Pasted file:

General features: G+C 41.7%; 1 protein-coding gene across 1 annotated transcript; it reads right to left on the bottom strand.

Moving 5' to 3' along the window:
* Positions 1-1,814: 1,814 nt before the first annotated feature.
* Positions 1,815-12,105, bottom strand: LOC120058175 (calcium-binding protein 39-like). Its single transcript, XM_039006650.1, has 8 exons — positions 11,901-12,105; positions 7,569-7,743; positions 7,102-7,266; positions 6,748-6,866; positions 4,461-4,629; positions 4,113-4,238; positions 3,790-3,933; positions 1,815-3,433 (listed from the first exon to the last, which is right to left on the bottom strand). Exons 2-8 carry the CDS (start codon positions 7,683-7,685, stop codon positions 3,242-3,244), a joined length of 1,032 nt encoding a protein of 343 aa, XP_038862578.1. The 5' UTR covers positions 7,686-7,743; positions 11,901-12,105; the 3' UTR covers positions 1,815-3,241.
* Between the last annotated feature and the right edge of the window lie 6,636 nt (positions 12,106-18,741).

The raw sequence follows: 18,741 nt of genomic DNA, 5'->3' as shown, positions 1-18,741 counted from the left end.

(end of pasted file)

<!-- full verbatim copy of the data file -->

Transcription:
General features: G+C 41.7%; 1 protein-coding gene across 1 annotated transcript; it reads right to left on the bottom strand.

Moving 5' to 3' along the window:
* Positions 1-1,814: 1,814 nt before the first annotated feature.
* Positions 1,815-12,105, bottom strand: LOC120058175 (calcium-binding protein 39-like). Its single transcript, XM_039006650.1, has 8 exons — positions 11,901-12,105; positions 7,569-7,743; positions 7,102-7,266; positions 6,748-6,866; positions 4,461-4,629; positions 4,113-4,238; positions 3,790-3,933; positions 1,815-3,433 (listed from the first exon to the last, which is right to left on the bottom strand). Exons 2-8 carry the CDS (start codon positions 7,683-7,685, stop codon positions 3,242-3,244), a joined length of 1,032 nt encoding a protein of 343 aa, XP_038862578.1. The 5' UTR covers positions 7,686-7,743; positions 11,901-12,105; the 3' UTR covers positions 1,815-3,241.
* Between the last annotated feature and the right edge of the window lie 6,636 nt (positions 12,106-18,741).

The raw sequence follows: 18,741 nt of genomic DNA, 5'->3' as shown, positions 1-18,741 counted from the left end.